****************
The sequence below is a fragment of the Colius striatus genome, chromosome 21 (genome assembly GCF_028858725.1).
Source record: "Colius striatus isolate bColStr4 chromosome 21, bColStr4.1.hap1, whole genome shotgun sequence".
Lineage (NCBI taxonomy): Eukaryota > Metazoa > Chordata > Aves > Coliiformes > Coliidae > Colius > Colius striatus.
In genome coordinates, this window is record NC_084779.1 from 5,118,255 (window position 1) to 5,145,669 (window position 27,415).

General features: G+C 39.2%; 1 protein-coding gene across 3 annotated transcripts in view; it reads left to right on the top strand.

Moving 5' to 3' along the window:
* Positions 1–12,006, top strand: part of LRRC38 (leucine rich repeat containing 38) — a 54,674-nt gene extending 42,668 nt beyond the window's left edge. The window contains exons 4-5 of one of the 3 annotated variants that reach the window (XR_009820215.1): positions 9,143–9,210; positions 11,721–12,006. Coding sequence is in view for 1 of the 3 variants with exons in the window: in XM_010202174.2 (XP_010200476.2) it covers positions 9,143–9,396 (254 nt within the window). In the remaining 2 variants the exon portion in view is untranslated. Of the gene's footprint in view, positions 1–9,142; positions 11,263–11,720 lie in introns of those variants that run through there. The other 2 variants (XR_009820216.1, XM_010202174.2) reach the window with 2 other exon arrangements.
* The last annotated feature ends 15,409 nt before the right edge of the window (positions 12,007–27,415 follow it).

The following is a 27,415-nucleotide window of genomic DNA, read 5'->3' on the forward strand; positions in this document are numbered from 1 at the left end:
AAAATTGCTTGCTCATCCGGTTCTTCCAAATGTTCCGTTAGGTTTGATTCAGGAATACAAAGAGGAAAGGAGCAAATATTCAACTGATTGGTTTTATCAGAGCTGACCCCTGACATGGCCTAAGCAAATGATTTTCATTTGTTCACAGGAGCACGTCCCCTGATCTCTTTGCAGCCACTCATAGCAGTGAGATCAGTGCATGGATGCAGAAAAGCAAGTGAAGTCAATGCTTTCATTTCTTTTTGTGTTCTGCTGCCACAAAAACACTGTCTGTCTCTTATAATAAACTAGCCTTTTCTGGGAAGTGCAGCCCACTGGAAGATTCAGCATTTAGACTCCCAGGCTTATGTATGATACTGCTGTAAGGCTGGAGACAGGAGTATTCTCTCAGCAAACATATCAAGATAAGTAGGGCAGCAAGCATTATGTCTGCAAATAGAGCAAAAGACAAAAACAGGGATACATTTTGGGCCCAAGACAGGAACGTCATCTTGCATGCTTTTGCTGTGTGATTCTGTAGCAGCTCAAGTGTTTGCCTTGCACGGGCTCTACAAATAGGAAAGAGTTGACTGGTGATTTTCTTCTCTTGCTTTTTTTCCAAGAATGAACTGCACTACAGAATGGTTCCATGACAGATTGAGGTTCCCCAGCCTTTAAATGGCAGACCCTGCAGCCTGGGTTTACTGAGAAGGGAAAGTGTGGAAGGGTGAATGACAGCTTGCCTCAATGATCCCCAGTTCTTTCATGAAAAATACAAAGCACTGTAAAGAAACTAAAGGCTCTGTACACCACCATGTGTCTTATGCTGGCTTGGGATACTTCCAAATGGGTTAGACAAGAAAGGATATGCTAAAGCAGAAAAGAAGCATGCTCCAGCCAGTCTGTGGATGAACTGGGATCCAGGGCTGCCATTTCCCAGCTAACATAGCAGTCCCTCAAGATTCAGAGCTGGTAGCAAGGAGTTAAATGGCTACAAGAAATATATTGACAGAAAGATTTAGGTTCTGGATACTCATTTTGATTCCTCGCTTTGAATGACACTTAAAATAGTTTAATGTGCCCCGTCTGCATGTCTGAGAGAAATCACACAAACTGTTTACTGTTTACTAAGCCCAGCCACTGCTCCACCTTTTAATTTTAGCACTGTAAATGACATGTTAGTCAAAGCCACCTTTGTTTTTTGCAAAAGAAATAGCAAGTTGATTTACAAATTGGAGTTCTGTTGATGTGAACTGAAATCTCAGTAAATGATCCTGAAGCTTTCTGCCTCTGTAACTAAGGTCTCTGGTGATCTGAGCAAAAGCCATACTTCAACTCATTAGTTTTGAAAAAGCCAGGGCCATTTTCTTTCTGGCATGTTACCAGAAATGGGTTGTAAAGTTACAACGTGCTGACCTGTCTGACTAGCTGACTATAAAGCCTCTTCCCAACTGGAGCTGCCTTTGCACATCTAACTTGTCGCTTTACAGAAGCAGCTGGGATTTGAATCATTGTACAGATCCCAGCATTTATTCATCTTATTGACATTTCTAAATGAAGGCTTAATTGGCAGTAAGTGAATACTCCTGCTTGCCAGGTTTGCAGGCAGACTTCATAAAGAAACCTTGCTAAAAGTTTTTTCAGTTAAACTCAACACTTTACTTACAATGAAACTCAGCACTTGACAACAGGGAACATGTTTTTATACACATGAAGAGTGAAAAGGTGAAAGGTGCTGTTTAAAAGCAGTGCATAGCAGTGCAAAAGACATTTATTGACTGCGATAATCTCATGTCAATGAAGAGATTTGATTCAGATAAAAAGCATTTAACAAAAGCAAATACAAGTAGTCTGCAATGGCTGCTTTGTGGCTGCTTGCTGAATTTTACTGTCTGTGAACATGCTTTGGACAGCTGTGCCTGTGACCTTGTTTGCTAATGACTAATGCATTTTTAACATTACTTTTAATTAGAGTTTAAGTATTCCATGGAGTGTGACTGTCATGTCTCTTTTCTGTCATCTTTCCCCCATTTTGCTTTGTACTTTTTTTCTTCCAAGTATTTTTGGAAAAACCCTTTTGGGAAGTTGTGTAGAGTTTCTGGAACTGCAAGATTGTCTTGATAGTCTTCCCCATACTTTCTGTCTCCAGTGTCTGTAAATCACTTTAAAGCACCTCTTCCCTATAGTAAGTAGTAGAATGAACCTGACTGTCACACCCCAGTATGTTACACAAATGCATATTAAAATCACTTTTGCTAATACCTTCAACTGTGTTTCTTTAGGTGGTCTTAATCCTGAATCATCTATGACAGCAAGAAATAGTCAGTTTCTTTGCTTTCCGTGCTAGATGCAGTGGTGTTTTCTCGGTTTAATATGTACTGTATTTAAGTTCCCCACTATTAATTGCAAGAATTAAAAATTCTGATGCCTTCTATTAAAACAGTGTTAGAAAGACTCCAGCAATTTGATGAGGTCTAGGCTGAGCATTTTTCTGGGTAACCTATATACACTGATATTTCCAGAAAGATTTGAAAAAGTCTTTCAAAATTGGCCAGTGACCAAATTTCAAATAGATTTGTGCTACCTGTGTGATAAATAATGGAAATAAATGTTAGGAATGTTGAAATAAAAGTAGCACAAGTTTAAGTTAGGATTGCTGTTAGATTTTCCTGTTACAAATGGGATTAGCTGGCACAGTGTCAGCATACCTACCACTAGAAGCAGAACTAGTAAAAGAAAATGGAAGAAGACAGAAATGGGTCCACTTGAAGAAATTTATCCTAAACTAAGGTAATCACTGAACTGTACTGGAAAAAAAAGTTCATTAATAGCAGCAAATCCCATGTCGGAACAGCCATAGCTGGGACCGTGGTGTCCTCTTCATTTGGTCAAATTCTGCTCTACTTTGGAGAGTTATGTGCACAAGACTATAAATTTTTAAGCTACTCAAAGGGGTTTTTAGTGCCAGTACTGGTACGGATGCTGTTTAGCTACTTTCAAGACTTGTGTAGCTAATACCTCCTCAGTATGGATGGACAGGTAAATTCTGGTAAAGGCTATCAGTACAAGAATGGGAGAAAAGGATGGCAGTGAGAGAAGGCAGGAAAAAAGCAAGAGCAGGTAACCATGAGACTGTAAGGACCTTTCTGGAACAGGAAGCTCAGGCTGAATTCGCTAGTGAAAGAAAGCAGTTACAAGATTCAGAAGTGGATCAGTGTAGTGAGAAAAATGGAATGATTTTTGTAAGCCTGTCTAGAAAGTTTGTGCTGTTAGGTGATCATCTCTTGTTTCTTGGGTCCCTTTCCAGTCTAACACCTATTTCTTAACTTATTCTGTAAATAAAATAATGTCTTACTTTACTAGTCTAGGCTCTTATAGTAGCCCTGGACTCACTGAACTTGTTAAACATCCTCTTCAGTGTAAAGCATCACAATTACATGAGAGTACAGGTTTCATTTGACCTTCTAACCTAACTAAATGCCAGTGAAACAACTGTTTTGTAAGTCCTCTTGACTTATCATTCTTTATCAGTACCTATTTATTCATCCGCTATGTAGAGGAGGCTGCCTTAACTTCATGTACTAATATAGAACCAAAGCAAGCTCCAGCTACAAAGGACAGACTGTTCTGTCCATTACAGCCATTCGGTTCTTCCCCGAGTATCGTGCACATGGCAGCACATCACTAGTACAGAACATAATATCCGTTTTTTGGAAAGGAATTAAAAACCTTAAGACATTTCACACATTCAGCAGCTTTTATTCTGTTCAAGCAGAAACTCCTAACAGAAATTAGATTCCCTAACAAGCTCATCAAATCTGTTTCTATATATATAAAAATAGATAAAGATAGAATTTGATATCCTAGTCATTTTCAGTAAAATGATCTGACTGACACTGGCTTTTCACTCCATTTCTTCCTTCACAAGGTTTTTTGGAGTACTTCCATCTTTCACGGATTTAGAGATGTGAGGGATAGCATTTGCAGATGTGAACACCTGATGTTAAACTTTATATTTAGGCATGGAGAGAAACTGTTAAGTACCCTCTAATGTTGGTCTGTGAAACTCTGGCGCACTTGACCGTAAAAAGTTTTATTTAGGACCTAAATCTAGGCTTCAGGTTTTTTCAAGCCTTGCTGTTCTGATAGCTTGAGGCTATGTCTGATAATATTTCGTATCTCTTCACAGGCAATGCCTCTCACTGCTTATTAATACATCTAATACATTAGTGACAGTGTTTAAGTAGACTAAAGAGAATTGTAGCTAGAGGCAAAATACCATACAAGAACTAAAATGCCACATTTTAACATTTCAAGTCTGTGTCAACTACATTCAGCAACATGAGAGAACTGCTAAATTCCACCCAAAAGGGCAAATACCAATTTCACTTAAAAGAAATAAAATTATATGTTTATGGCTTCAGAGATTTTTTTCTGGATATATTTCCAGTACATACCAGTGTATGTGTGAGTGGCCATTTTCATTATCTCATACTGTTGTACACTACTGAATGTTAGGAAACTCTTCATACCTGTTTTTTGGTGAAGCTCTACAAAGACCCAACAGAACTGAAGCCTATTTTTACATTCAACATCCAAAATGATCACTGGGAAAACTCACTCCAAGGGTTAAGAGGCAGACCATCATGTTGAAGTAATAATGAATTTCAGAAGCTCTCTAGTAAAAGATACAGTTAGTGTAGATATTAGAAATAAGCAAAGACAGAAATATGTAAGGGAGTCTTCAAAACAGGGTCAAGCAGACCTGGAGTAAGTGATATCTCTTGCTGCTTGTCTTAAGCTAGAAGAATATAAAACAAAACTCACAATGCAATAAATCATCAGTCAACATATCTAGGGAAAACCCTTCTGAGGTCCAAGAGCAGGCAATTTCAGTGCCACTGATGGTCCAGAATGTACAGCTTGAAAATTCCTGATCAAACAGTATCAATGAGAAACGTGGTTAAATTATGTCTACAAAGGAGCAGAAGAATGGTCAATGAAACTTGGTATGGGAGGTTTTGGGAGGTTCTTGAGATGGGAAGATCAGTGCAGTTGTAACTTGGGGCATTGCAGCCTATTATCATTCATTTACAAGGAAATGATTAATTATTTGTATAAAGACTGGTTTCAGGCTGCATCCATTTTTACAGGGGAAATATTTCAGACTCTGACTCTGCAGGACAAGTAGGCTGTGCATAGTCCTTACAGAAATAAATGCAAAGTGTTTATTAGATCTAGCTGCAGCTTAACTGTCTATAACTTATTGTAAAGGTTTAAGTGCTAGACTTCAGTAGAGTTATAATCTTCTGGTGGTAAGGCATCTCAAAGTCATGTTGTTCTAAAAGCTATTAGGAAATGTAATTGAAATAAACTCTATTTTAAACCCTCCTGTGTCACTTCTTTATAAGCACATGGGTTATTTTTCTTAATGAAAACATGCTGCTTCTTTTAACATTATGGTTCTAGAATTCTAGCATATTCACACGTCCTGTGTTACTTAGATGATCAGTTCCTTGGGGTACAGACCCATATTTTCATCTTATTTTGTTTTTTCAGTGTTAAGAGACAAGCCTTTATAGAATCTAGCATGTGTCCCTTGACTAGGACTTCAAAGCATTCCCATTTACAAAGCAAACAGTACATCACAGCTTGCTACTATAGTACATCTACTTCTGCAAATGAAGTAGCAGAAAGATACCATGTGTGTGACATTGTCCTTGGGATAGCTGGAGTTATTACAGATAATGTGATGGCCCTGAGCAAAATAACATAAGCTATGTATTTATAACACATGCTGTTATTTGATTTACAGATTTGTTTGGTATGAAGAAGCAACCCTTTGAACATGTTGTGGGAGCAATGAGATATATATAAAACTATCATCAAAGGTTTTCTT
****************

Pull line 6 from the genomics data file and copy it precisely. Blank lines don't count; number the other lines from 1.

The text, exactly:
Moving 5' to 3' along the window: